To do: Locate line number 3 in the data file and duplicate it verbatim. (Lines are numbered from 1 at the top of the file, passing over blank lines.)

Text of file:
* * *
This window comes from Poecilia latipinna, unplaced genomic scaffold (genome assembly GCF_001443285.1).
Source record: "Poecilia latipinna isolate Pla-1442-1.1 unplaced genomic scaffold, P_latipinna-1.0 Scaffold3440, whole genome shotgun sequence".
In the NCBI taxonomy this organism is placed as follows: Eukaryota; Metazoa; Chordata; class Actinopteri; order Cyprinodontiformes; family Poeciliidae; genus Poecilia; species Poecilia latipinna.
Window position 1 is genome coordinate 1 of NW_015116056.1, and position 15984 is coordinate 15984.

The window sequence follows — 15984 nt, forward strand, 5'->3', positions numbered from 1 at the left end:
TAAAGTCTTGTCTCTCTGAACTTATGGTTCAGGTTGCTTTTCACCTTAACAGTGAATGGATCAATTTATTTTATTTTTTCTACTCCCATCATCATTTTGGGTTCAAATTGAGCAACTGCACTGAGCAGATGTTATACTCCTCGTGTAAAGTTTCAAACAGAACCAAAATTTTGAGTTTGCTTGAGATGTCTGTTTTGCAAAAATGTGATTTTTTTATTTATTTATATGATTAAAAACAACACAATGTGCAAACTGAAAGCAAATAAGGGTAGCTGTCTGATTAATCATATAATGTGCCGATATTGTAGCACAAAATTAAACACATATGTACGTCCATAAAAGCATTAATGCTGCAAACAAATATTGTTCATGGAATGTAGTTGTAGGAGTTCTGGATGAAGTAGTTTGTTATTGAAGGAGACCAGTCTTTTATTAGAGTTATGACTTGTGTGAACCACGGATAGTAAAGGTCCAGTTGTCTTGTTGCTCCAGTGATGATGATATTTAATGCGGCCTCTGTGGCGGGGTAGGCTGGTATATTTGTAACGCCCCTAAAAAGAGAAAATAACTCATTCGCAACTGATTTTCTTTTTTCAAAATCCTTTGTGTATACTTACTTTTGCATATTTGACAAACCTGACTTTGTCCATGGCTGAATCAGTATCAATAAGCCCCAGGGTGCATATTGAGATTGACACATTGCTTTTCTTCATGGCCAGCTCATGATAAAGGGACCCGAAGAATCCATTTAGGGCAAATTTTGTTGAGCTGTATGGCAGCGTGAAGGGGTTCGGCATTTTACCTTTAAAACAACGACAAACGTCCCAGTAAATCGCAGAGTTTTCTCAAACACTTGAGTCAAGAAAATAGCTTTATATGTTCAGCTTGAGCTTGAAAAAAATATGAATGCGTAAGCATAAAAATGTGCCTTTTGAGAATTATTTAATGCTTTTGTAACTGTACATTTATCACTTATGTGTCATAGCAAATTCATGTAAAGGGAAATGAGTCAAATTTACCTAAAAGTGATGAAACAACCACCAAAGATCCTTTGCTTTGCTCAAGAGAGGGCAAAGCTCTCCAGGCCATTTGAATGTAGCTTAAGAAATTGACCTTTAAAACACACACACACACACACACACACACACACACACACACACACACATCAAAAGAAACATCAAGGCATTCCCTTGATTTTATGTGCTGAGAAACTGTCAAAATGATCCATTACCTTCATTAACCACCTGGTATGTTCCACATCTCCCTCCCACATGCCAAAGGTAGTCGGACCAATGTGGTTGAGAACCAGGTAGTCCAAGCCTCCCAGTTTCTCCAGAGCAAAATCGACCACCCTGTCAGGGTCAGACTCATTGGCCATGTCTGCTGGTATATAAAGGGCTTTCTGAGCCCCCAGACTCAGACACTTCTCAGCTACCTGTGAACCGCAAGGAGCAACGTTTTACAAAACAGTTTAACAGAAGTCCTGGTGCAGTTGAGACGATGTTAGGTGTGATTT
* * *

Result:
In the NCBI taxonomy this organism is placed as follows: Eukaryota; Metazoa; Chordata; class Actinopteri; order Cyprinodontiformes; family Poeciliidae; genus Poecilia; species Poecilia latipinna.